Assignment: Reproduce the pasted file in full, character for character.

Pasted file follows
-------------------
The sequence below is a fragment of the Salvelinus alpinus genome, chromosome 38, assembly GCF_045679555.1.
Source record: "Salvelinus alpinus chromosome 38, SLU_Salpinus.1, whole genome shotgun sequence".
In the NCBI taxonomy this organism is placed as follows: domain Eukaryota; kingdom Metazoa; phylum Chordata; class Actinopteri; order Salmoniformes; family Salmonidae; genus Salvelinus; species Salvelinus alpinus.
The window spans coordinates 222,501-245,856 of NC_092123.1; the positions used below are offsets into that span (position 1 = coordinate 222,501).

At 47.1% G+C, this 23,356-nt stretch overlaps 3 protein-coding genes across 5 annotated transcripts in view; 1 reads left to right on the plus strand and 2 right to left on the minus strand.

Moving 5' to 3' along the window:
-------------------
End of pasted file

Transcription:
The sequence below is a fragment of the Salvelinus alpinus genome, chromosome 38, assembly GCF_045679555.1.
Source record: "Salvelinus alpinus chromosome 38, SLU_Salpinus.1, whole genome shotgun sequence".
In the NCBI taxonomy this organism is placed as follows: domain Eukaryota; kingdom Metazoa; phylum Chordata; class Actinopteri; order Salmoniformes; family Salmonidae; genus Salvelinus; species Salvelinus alpinus.
The window spans coordinates 222,501-245,856 of NC_092123.1; the positions used below are offsets into that span (position 1 = coordinate 222,501).

At 47.1% G+C, this 23,356-nt stretch overlaps 3 protein-coding genes across 5 annotated transcripts in view; 1 reads left to right on the plus strand and 2 right to left on the minus strand.

Moving 5' to 3' along the window: